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Subject: [boost] safe::map
From: Karen Pease (karenpease_at_[hidden])
Date: 2015-12-18 06:08:13

Hi everyone - I'm new to boost-devel, and am a bit intimidated ;) I recently
finished a project and I don't know if the boost community would have any
interest in it, whether it's really "boost material" or not:

The page goes into more detail, but the short of it is: after searching and
a long conversation on StackExchange, I discovered that while there are
threadsafe ordered-map containers out there, the threadsafety was a bit
weak. For example, if you have Thread A iterating across the map and Thread
B thread just happens to delete an element as A is passing by, A's iterator
becomes invalidated and the program crashes - even in a supposedly
"threadsafe" map. For the type of multithreaded cache
that I needed, I needed a structure that had the thread safety level of a
filesystem - you know, where multiple processes can have file descriptors
open at a time and one process might even potentially
delete a file that another is accessing, without leading to a system crash.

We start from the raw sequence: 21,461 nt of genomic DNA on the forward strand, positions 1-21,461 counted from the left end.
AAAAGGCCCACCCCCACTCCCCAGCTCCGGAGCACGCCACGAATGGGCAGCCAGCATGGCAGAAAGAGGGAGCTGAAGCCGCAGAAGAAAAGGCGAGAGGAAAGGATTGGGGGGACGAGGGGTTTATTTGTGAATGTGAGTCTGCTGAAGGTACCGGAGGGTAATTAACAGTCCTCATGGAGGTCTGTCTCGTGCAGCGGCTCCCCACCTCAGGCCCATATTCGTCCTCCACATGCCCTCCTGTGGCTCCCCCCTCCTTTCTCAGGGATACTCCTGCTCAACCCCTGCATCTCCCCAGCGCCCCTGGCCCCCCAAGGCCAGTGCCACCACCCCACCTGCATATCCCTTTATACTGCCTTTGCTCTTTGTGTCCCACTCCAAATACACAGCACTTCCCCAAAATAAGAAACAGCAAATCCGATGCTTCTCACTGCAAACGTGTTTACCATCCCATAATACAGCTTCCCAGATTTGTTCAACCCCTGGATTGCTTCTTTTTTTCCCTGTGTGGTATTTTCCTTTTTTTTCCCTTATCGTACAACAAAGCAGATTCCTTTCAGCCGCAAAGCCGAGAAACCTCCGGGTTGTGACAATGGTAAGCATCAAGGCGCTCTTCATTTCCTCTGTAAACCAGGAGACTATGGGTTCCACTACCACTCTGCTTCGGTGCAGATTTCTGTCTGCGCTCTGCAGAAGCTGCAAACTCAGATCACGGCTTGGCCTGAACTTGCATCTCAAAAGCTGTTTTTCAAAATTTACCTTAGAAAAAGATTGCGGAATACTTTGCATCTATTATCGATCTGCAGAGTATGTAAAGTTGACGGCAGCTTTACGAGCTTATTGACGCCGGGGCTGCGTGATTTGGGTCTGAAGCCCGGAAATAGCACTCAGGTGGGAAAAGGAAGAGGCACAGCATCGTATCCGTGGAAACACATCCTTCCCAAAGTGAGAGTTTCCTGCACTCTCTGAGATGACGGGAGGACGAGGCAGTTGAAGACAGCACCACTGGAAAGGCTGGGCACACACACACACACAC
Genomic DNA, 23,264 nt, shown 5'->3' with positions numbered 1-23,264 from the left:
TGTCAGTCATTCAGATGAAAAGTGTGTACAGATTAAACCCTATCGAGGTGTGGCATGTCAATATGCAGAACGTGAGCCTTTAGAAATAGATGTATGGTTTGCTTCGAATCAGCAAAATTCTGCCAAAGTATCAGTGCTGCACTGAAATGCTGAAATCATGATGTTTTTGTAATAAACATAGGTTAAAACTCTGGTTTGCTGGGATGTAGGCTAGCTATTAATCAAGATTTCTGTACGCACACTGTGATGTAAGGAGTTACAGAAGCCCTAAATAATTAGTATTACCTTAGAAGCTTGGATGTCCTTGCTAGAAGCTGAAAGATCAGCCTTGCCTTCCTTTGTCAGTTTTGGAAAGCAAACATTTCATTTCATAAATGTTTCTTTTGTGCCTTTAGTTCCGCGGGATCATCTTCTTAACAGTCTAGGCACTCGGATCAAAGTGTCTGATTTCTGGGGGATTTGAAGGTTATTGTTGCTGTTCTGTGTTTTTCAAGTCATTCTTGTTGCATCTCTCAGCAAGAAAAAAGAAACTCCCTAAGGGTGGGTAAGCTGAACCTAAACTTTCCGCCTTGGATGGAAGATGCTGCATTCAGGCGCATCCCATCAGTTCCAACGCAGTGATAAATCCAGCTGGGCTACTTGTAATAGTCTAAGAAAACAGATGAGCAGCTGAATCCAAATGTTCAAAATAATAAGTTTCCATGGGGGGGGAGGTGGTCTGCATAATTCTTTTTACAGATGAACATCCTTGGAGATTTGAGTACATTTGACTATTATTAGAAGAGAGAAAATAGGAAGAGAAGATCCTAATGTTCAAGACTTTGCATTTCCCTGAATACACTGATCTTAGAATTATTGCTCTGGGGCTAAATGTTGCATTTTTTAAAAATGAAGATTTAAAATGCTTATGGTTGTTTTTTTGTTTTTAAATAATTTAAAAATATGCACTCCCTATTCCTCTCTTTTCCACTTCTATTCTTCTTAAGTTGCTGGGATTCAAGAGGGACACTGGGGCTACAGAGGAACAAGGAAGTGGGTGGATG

And that's basically what I implemented: safe::map, which not only ensures
that basic operations on the container itself are threadsafe, but that
everything you do with the iterators - even deleting elements out of the
map that other iterators are pointing to - is also threadsafe. It does this
by implementing reference counting on the elements in the map and flagging
elements for deletion rather than deleting them immediately. A more
detailed description of usage, performance, implementation, use cases, etc
is on the project page. The project comes with a test suite which launches
a number of threads that endlessly randomly tweak and iterate around the
map with every function available to them.

Does this sound like something that might be useful in boost (after
whatever changes would be required)? If there's no interest, no harm done

 - kv, Karen

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